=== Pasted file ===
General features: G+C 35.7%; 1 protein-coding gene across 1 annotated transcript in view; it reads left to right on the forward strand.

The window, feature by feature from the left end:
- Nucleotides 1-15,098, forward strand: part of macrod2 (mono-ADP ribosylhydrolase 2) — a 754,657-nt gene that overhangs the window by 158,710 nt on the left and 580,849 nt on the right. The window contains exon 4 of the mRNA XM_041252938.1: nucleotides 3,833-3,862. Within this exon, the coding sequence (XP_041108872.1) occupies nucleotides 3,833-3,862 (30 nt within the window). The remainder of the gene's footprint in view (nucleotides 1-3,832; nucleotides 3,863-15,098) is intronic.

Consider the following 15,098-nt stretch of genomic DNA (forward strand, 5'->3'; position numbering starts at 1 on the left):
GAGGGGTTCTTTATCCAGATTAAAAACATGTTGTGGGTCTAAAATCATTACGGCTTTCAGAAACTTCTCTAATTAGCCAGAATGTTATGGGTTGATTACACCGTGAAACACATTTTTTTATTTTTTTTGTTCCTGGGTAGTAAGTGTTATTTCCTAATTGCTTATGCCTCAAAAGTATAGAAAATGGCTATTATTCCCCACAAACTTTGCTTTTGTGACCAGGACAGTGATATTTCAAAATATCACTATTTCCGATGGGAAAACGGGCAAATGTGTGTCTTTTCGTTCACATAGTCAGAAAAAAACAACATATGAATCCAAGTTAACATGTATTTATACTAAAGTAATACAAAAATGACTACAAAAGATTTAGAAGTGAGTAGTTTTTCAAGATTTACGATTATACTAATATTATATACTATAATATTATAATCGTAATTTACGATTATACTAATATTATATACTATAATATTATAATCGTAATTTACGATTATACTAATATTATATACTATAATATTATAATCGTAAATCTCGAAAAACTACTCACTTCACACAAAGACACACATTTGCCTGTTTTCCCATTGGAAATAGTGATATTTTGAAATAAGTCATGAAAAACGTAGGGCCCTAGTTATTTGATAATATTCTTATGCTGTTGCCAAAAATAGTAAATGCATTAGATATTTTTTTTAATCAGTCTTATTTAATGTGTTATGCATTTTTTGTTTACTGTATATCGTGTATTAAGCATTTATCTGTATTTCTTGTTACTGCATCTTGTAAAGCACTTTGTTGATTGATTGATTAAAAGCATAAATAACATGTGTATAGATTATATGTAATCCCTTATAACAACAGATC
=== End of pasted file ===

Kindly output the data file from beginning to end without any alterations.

General features: G+C 35.7%; 1 protein-coding gene across 1 annotated transcript in view; it reads left to right on the forward strand.

The window, feature by feature from the left end:
- Nucleotides 1-15,098, forward strand: part of macrod2 (mono-ADP ribosylhydrolase 2) — a 754,657-nt gene that overhangs the window by 158,710 nt on the left and 580,849 nt on the right. The window contains exon 4 of the mRNA XM_041252938.1: nucleotides 3,833-3,862. Within this exon, the coding sequence (XP_041108872.1) occupies nucleotides 3,833-3,862 (30 nt within the window). The remainder of the gene's footprint in view (nucleotides 1-3,832; nucleotides 3,863-15,098) is intronic.

Consider the following 15,098-nt stretch of genomic DNA (forward strand, 5'->3'; position numbering starts at 1 on the left):
GAGGGGTTCTTTATCCAGATTAAAAACATGTTGTGGGTCTAAAATCATTACGGCTTTCAGAAACTTCTCTAATTAGCCAGAATGTTATGGGTTGATTACACCGTGAAACACATTTTTTTATTTTTTTTGTTCCTGGGTAGTAAGTGTTATTTCCTAATTGCTTATGCCTCAAAAGTATAGAAAATGGCTATTATTCCCCACAAACTTTGCTTTTGTGACCAGGACAGTGATATTTCAAAATATCACTATTTCCGATGGGAAAACGGGCAAATGTGTGTCTTTTCGTTCACATAGTCAGAAAAAAACAACATATGAATCCAAGTTAACATGTATTTATACTAAAGTAATACAAAAATGACTACAAAAGATTTAGAAGTGAGTAGTTTTTCAAGATTTACGATTATACTAATATTATATACTATAATATTATAATCGTAATTTACGATTATACTAATATTATATACTATAATATTATAATCGTAATTTACGATTATACTAATATTATATACTATAATATTATAATCGTAAATCTCGAAAAACTACTCACTTCACACAAAGACACACATTTGCCTGTTTTCCCATTGGAAATAGTGATATTTTGAAATAAGTCATGAAAAACGTAGGGCCCTAGTTATTTGATAATATTCTTATGCTGTTGCCAAAAATAGTAAATGCATTAGATATTTTTTTTAATCAGTCTTATTTAATGTGTTATGCATTTTTTGTTTACTGTATATCGTGTATTAAGCATTTATCTGTATTTCTTGTTACTGCATCTTGTAAAGCACTTTGTTGATTGATTGATTAAAAGCATAAATAACATGTGTATAGATTATATGTAATCCCTTATAACAACAGATC